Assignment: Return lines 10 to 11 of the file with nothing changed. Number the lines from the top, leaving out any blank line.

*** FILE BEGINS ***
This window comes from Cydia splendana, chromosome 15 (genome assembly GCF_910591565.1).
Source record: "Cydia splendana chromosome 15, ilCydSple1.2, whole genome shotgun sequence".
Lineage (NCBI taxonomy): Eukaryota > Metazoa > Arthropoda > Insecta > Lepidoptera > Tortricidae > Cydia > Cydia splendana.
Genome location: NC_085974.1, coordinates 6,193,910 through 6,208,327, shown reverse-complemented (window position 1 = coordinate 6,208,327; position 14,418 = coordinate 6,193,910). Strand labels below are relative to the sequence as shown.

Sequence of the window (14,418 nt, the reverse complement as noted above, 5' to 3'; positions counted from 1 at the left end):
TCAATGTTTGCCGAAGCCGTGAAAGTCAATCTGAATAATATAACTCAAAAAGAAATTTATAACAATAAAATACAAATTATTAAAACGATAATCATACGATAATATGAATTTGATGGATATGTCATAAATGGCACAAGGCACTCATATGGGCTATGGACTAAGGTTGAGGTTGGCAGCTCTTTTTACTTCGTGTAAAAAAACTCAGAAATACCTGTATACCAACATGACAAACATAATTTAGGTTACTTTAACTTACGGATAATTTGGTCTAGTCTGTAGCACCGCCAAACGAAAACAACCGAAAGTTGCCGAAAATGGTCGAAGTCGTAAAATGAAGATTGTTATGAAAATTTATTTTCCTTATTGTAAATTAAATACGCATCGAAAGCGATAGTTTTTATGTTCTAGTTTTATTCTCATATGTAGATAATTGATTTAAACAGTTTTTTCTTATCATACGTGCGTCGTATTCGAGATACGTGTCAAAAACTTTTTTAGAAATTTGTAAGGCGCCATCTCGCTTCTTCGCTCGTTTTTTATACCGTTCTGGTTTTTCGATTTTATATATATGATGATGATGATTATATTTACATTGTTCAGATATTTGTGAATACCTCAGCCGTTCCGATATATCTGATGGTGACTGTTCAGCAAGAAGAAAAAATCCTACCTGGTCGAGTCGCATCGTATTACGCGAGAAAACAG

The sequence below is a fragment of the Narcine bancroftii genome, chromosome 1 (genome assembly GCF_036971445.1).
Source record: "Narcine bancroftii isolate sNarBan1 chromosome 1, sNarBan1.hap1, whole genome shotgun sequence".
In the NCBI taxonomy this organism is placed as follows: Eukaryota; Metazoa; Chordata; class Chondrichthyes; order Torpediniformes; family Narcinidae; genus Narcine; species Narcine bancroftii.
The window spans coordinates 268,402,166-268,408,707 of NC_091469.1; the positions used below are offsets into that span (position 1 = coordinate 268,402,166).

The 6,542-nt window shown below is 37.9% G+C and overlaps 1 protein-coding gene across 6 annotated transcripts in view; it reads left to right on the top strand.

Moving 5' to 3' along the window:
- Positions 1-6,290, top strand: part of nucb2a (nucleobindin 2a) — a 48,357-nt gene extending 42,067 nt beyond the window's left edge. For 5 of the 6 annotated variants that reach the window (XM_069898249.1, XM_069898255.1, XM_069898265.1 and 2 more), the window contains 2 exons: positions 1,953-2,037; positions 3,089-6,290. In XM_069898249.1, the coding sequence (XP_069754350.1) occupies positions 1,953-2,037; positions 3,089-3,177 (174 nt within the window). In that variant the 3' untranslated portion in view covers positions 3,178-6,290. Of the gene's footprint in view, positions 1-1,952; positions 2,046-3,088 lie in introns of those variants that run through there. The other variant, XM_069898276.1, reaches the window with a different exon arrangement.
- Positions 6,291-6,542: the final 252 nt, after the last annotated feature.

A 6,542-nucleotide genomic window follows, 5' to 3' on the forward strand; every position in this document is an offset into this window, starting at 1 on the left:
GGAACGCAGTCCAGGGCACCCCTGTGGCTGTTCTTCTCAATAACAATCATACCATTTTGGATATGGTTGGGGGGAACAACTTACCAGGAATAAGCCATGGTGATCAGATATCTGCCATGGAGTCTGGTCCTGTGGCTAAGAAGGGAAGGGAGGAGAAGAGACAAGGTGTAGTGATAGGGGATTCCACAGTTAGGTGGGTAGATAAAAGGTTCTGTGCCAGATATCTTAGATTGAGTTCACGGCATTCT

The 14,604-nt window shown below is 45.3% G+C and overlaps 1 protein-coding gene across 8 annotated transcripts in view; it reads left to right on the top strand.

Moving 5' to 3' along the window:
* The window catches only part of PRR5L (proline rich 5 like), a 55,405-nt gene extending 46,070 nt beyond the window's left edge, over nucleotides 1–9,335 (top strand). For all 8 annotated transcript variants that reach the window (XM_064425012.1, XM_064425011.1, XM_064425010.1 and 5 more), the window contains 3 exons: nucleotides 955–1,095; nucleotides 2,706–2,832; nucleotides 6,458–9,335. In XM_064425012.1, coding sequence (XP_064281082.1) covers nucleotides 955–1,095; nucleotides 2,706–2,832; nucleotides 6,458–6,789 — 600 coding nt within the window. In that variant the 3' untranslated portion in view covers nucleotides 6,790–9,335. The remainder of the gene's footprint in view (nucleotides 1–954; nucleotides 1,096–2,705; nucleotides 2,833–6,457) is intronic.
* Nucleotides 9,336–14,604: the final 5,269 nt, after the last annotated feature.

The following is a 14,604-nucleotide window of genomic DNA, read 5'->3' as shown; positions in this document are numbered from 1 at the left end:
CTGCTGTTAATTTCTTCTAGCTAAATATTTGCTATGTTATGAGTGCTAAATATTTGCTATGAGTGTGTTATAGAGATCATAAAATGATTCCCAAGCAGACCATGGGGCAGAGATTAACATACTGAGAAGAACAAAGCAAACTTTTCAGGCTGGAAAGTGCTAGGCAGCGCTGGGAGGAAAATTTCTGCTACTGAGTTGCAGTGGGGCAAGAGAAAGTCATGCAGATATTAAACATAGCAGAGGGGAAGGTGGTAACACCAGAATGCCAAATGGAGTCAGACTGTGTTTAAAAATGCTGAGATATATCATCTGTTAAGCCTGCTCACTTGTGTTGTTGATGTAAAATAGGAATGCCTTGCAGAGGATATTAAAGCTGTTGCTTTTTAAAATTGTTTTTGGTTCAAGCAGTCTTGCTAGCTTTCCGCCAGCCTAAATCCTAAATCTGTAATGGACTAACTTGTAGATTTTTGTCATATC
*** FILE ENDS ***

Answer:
The window spans coordinates 268,402,166-268,408,707 of NC_091469.1; the positions used below are offsets into that span (position 1 = coordinate 268,402,166).

The 6,542-nt window shown below is 37.9% G+C and overlaps 1 protein-coding gene across 6 annotated transcripts in view; it reads left to right on the top strand.